min read
June 4, 2021

Closing the “say-do gap” in workplace mental health

There is often a disconnect between the stated desire to provide support and the actions taken to improve employee mental health.

Mental health is having a long-overdue moment in our national consciousness.

COVID-19 has both laid bare and exacerbated the mental health challenges more than one in five Americans report struggling with on a daily basis. The nation’s employers have responded to this mental health crisis with a sense of priority and a promise to provide resources that support their employees’ mental health needs.

However, the past year has shed light on a growing “say-do gap” within workplace mental health. There is often a disconnect between the stated desire to provide support and the actions taken to implement effective mental health strategies that meet the needs of a diverse workforce. With roughly one third of Americans stating that the coronavirus is having a serious impact on their mental health, it is essential that employers move to action. The pertinent question for employers is how to do it.

What the “say-do gap” looks like

Before the pandemic, roughly 60% of people who met the diagnostic criteria for a mental health condition never received care. Now, the number of people reporting symptoms of anxiety and depression has increased from 11% in 2019 to 41% in 2021.

The stark reality is not lost on America’s employers, as is reflected in Big Health’s Mental Health Maturity Index (MHMI) data from over 35 large companies covering 2.5 million employee lives. Findings show that 83% of companies have senior leadership who visibly advocate for the importance of mental health to the business. Additionally, employee mental health is a board-level goal for 57% of companies, and 94% of companies state that mental health is a key pillar of their wellness strategy.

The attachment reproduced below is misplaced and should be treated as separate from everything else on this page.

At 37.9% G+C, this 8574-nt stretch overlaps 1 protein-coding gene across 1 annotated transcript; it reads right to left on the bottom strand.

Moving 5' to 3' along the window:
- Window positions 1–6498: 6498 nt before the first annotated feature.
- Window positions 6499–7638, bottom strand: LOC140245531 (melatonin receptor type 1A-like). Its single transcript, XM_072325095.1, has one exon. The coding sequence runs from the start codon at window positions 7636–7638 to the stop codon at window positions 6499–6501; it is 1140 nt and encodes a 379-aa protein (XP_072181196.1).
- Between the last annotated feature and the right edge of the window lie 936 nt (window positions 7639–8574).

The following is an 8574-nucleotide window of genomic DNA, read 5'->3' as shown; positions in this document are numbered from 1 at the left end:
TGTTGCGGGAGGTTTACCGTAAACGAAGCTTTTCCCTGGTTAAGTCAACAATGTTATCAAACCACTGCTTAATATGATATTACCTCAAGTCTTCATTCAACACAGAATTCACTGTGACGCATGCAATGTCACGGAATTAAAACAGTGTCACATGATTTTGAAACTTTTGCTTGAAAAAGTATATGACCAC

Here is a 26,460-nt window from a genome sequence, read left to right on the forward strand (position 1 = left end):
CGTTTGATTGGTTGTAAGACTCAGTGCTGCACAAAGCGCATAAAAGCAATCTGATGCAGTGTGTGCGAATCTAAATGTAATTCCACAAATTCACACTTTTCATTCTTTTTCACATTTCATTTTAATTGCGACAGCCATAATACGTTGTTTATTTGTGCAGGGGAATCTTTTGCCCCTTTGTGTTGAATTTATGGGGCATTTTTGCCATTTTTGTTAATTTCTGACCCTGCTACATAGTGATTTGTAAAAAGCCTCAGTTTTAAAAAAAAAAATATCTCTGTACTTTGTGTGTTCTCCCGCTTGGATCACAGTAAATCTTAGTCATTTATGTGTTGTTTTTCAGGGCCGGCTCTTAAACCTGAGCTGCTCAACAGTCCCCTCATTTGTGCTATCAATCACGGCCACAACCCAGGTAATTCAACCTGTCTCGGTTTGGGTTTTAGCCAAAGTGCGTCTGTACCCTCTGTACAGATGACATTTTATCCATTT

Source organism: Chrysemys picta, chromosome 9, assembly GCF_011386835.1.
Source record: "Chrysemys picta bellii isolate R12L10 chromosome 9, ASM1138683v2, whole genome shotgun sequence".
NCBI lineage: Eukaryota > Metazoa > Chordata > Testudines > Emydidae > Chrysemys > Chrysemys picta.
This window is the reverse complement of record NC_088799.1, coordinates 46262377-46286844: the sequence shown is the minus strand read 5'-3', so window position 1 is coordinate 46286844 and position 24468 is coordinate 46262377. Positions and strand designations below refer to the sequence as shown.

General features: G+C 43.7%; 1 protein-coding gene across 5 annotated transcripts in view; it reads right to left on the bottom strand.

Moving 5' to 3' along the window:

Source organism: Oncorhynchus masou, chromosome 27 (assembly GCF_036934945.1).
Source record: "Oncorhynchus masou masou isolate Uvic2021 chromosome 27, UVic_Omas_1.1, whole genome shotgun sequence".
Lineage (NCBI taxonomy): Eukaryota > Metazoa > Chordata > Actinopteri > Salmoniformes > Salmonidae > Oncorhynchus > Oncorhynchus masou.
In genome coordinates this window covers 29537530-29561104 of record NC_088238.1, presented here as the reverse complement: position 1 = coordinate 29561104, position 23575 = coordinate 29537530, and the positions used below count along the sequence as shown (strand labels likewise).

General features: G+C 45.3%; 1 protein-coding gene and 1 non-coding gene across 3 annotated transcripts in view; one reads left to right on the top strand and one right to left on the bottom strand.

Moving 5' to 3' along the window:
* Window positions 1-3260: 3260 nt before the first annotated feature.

Benefits and HR teams should be proud — setting goals and garnering resounding leadership support is a daunting, yet foundational first step in supporting employee mental health. But companies must now turn to “doing” by supporting their statements with action. Big Health’s MHMI benchmark data shows that employers are on the right path, but have room for growth:

  • 50% of companies assess employee stress and mental well-being.
  • 47% of companies ran a mental health anti-stigma communication campaign in the last year.
  • 45% of companies offer child care assistance and 40% offer caregiver assistance.
  • Most companies communicate about mental health benefits one to two times every six months (44%), or one to two times a year (15%).
  • 33% of companies have trained managers or employee volunteers on mental health.
  • 17% of companies measure the ROI of mental health services.

How can companies bridge the gap?

The fact that so many companies fall short of the bar they set for themselves should not be misconstrued as intentional or due to a lack of effort. Rather, it is a reflection of the very complex nature of mental health in general — and the challenges inherent to providing safe and effective mental health care to a workforce dealing with a wide range of issues.